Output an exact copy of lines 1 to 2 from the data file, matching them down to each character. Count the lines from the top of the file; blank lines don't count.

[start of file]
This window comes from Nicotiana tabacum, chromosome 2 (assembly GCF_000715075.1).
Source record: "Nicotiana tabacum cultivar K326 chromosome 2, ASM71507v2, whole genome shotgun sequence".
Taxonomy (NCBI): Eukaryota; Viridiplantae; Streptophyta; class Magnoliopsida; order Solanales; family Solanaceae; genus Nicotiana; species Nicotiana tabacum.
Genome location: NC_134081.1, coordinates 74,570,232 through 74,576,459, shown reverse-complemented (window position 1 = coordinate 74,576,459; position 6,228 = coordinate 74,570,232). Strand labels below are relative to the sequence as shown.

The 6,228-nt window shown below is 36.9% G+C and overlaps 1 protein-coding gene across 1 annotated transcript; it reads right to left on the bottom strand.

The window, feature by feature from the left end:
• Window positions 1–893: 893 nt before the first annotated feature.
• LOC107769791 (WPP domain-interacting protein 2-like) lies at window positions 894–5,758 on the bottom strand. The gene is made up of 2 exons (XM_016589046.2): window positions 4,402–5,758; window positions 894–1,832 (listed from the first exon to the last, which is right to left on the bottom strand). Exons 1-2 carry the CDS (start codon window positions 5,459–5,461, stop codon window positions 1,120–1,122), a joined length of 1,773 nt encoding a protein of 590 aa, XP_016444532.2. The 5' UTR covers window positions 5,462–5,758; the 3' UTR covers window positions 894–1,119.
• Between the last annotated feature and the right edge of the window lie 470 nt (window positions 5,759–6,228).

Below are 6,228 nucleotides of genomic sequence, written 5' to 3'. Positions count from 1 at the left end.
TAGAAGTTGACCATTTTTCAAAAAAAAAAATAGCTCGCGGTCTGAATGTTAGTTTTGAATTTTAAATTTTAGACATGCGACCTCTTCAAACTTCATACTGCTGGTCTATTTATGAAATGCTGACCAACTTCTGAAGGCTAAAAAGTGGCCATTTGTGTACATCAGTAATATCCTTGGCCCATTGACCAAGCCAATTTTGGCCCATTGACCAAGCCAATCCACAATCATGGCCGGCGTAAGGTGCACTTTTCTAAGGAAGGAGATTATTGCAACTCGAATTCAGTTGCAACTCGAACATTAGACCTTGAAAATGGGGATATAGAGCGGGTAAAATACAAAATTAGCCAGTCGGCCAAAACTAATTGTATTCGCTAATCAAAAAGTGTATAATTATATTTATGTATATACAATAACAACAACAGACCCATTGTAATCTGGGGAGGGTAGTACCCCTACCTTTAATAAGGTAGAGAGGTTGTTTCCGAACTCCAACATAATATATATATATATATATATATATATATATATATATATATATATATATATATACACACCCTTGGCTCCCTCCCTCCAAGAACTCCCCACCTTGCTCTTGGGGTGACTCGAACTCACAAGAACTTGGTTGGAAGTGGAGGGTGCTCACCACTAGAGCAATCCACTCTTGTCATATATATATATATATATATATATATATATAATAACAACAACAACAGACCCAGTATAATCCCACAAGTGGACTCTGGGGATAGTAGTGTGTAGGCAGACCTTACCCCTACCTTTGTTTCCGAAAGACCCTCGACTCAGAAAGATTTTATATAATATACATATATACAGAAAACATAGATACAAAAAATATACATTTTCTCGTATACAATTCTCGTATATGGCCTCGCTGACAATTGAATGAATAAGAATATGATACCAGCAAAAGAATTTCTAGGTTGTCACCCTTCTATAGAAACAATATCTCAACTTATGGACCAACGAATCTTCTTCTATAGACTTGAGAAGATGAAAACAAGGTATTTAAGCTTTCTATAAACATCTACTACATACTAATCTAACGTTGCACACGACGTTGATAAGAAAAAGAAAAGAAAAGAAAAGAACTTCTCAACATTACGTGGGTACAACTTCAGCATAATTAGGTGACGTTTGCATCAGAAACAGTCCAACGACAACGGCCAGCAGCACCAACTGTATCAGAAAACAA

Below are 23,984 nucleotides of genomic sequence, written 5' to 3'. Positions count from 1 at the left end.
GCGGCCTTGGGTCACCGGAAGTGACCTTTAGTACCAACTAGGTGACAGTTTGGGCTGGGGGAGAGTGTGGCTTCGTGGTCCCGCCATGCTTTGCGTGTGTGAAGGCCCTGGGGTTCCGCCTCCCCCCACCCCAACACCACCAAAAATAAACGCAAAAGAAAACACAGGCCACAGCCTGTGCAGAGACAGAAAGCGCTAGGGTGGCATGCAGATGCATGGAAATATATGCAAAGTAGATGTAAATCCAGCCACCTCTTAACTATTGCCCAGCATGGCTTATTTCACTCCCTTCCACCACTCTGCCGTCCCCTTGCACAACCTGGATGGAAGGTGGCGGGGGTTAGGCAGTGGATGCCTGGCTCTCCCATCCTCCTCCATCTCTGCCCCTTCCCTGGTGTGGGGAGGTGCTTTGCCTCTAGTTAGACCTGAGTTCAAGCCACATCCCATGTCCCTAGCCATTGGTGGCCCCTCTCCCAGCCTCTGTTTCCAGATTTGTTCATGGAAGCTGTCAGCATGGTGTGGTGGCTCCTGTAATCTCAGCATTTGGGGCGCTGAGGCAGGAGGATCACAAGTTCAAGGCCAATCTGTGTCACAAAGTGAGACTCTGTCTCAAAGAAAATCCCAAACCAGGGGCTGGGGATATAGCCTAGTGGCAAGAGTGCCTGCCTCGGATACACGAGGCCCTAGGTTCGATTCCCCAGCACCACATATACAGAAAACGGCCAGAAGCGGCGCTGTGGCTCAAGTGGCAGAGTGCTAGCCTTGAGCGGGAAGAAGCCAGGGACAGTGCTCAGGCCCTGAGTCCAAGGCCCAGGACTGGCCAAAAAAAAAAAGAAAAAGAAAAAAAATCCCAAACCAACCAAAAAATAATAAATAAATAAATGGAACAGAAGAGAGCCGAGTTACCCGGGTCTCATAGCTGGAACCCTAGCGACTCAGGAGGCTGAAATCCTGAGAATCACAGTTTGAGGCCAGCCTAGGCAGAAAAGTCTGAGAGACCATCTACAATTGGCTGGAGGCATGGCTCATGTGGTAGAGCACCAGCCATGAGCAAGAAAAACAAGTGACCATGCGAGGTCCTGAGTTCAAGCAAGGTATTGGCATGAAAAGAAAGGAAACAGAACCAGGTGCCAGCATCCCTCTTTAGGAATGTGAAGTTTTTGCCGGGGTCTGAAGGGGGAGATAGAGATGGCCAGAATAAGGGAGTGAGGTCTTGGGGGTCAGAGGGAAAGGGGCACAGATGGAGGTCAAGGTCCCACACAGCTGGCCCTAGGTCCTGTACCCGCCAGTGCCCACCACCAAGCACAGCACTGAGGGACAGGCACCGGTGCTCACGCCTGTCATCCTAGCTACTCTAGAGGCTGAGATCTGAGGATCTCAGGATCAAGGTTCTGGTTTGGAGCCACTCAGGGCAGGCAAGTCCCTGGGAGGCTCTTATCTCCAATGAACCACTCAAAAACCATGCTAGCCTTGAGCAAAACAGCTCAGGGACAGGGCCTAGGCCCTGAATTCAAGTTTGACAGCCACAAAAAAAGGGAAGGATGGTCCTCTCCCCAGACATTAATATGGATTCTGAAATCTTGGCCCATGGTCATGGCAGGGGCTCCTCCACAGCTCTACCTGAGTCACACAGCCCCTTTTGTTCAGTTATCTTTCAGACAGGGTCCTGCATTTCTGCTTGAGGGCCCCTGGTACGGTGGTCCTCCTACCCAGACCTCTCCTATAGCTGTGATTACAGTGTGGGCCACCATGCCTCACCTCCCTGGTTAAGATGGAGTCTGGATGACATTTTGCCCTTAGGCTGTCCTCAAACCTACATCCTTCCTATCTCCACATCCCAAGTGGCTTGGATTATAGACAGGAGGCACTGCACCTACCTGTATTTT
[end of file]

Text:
This window comes from Nicotiana tabacum, chromosome 2 (assembly GCF_000715075.1).
Source record: "Nicotiana tabacum cultivar K326 chromosome 2, ASM71507v2, whole genome shotgun sequence".